The trending topic at BookExpo America in New York City this week is Amazon’s abuse of its near-monopolistic hold on book publishing and how it is discouraging consumers from buying books from the Hachette Book Group, currently the lone publisher standing up for better pricing for authors (and of course better income for itself). Recently when customers have gone to the Amazon website to buy a Hachette title, Amazon has told them that it can’t be shipped for weeks. To be helpful, the company suggests that the customer buy a similar (non-Hachette) book instead. Now that Amazon’s practice has been exposed to the nation, perhaps it will yield. Or not.
Amazon is led by Jeff Bezos who also owns the Washington Post. He must feel some pressure because his company just issued a rare statement about its position. The gist is that Amazon wants to pay book sellers and authors what it wants to pay them. If vendors want a price they think is fair, they can go elsewhere. Take it or leave it. The problem is that there is very little elsewhere to go. Barnes & Noble is just holding on, and of course there are the valiant independent book sellers whose prices are deeply undercut by Amazon. Obviously, once Amazon’s struggling competitors go out of business, and Amazon has a stranglehold on book publishing and the written culture of the nation, Amazon will stand alone able to dictate sales terms.
Will U.S. book buyers will let Amazon get away with this? One of them won’t. A consumer standing up against abusive practices is so rare that David Streitfeld published a piece about her in the N.Y. Times. Ardelle Cowie, who estimates that she spends $5,000 a year buying products, including books, from Amazon, was so appalled she called the company to complain. The Connecticut woman, the daughter of a Presbyterian minister, found that Amazon had no mechanism for taking complaints about its policies and so she has switched to another bookseller.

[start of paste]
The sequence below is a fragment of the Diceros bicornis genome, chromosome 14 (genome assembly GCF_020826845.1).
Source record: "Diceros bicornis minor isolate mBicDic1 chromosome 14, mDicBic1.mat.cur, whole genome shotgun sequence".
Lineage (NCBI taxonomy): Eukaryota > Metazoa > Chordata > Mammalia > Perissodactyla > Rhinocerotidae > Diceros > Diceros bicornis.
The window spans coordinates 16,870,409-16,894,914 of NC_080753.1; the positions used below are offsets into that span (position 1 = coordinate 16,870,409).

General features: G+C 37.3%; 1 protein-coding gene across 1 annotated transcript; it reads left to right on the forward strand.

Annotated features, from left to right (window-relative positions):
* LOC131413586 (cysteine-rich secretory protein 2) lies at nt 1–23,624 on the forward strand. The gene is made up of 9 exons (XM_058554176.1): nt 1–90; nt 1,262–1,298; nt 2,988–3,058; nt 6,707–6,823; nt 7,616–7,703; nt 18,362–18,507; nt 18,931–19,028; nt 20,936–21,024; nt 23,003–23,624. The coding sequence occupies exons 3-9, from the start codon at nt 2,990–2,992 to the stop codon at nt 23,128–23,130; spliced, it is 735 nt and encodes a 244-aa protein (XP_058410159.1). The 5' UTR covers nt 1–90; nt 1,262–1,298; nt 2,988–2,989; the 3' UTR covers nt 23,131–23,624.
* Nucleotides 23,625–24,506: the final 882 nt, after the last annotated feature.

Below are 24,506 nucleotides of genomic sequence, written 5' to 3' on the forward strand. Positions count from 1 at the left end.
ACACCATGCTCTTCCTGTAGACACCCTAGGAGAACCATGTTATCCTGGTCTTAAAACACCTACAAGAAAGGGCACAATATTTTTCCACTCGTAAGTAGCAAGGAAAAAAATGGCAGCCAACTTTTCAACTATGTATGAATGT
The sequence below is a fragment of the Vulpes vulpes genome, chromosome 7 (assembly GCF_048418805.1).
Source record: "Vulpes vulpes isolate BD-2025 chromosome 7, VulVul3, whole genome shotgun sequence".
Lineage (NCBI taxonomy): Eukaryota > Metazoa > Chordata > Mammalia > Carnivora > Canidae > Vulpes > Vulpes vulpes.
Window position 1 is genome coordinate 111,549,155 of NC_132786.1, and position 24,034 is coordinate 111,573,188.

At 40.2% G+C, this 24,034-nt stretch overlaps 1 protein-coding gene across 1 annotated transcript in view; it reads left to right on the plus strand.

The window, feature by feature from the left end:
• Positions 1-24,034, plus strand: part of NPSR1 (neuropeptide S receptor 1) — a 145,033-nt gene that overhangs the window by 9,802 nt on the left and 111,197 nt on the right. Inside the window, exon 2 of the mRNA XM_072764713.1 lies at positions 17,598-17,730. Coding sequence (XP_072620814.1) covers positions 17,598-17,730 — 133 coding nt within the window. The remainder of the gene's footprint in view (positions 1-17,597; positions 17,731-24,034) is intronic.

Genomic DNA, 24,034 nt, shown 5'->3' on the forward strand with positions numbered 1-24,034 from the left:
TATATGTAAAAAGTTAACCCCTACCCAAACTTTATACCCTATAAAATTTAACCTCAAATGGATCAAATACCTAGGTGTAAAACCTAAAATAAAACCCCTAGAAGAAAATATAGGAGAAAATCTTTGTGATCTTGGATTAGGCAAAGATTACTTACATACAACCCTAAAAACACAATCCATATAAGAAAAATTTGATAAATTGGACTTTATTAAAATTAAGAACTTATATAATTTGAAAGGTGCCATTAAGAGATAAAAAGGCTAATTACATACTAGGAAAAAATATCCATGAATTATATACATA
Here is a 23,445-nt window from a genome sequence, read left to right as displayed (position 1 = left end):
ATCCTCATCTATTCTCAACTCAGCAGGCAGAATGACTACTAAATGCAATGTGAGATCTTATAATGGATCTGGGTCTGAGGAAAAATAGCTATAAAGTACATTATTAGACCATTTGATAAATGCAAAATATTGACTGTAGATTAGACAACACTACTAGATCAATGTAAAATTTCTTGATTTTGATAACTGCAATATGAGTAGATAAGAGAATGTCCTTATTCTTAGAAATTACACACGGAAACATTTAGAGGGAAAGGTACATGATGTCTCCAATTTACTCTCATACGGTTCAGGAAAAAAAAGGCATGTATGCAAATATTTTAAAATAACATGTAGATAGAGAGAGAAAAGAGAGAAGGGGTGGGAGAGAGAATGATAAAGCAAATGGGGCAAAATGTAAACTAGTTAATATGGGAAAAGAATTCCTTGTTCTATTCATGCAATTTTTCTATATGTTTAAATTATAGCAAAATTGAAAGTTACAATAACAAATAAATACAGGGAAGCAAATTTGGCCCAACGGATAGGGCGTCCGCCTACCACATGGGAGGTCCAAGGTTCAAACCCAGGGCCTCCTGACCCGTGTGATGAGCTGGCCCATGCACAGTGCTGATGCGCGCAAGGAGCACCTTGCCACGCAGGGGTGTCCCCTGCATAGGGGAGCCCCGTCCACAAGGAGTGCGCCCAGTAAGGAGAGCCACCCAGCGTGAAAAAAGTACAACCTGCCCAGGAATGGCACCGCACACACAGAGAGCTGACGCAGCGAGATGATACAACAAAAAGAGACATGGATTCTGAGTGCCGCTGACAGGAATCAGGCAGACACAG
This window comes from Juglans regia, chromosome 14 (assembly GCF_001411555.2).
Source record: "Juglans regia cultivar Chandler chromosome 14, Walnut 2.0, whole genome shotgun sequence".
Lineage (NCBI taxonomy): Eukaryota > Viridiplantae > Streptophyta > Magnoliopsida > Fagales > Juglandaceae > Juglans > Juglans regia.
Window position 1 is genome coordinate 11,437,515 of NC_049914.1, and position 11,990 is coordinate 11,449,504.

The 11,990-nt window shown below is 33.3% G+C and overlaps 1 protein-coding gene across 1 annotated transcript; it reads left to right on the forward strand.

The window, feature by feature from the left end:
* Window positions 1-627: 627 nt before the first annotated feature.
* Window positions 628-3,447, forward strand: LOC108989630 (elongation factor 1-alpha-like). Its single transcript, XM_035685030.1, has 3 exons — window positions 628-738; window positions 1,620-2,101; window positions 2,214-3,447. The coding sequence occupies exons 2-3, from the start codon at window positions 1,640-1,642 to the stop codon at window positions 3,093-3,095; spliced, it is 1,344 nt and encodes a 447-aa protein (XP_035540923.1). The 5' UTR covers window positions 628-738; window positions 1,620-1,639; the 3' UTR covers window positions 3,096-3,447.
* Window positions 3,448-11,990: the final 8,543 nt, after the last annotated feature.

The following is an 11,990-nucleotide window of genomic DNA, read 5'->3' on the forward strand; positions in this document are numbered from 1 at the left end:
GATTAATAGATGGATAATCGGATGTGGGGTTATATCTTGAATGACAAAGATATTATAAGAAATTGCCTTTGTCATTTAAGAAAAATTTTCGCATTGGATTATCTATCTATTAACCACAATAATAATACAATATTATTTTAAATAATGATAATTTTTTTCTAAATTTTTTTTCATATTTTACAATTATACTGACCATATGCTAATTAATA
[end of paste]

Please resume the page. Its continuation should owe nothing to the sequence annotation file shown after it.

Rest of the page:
I was on the brink of buying Amazon’s Kindle Paperwhite, which I am persuaded is the best device for reading, just as Amazon says, but now I won’t. This will certainly hurt me more than it hurts Amazon, but I will have exercised one of the dwindling ways that an American consumer can stand up for competition in the rigged marketplace.
Why rigged? Well, it’s complicated. The Justice Department has actually protected Amazon from having to face real competition. When the Authors Guild, Apple and various book publishers tried to break Amazon’s near stranglehold on the book business, the Justice Department sued that group alleging that publishers were in collusion with Apple and restricting competition. The N.Y. Times editorial board agreed with the Justice Department, but noted that the settlement did nothing to protect consumers from Amazon. Consumers need that protection again Amazon, because clearly we have a preview of Amazon’s monopolistic practices. Ida Tarbell, who wrote the classic exposé of how John D. Rockefeller used illegal tactics to build Standard Oil, said that the most appalling thing about him was that his intelligence, drive and focus would have enabled him to capture the nation’s oil business without using criminal means.
So if Amazon were not discriminating against a vendor standing up for fair prices, I could have bought that Kindle and downloaded a very worthwhile e-book. I want to believe my action is Amazon’s loss, but I don’t think the Fortune 500 company will be as inconvenienced as I am.